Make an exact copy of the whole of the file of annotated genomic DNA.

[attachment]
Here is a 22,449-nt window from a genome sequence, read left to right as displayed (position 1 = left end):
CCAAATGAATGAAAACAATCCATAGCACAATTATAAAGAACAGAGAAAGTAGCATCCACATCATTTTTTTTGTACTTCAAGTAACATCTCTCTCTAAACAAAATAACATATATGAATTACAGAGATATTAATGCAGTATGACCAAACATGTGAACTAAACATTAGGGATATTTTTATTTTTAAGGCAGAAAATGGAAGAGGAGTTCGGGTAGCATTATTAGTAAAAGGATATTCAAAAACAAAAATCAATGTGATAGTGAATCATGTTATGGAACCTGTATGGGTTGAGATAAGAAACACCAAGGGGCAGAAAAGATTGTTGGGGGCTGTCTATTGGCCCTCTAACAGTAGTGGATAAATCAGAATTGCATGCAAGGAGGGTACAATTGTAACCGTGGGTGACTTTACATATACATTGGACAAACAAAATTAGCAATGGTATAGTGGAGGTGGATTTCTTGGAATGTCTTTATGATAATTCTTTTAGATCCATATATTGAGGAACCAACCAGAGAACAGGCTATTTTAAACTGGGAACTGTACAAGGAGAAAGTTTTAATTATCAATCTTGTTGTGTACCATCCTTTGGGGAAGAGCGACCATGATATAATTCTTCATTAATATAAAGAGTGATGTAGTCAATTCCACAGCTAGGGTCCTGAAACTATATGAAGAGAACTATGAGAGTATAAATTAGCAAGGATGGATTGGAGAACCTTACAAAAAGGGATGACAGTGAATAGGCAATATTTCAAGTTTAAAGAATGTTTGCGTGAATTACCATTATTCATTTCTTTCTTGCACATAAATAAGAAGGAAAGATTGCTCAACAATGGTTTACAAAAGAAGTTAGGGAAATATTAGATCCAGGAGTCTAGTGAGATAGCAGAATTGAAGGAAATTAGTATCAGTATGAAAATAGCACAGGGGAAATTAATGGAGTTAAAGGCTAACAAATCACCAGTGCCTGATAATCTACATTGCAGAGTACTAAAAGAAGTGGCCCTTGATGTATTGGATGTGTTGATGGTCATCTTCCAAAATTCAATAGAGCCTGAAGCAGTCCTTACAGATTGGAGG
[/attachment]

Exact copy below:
Here is a 22,449-nt window from a genome sequence, read left to right as displayed (position 1 = left end):
CCAAATGAATGAAAACAATCCATAGCACAATTATAAAGAACAGAGAAAGTAGCATCCACATCATTTTTTTTGTACTTCAAGTAACATCTCTCTCTAAACAAAATAACATATATGAATTACAGAGATATTAATGCAGTATGACCAAACATGTGAACTAAACATTAGGGATATTTTTATTTTTAAGGCAGAAAATGGAAGAGGAGTTCGGGTAGCATTATTAGTAAAAGGATATTCAAAAACAAAAATCAATGTGATAGTGAATCATGTTATGGAACCTGTATGGGTTGAGATAAGAAACACCAAGGGGCAGAAAAGATTGTTGGGGGCTGTCTATTGGCCCTCTAACAGTAGTGGATAAATCAGAATTGCATGCAAGGAGGGTACAATTGTAACCGTGGGTGACTTTACATATACATTGGACAAACAAAATTAGCAATGGTATAGTGGAGGTGGATTTCTTGGAATGTCTTTATGATAATTCTTTTAGATCCATATATTGAGGAACCAACCAGAGAACAGGCTATTTTAAACTGGGAACTGTACAAGGAGAAAGTTTTAATTATCAATCTTGTTGTGTACCATCCTTTGGGGAAGAGCGACCATGATATAATTCTTCATTAATATAAAGAGTGATGTAGTCAATTCCACAGCTAGGGTCCTGAAACTATATGAAGAGAACTATGAGAGTATAAATTAGCAAGGATGGATTGGAGAACCTTACAAAAAGGGATGACAGTGAATAGGCAATATTTCAAGTTTAAAGAATGTTTGCGTGAATTACCATTATTCATTTCTTTCTTGCACATAAATAAGAAGGAAAGATTGCTCAACAATGGTTTACAAAAGAAGTTAGGGAAATATTAGATCCAGGAGTCTAGTGAGATAGCAGAATTGAAGGAAATTAGTATCAGTATGAAAATAGCACAGGGGAAATTAATGGAGTTAAAGGCTAACAAATCACCAGTGCCTGATAATCTACATTGCAGAGTACTAAAAGAAGTGGCCCTTGATGTATTGGATGTGTTGATGGTCATCTTCCAAAATTCAATAGAGCCTGAAGCAGTCCTTACAGATTGGAGG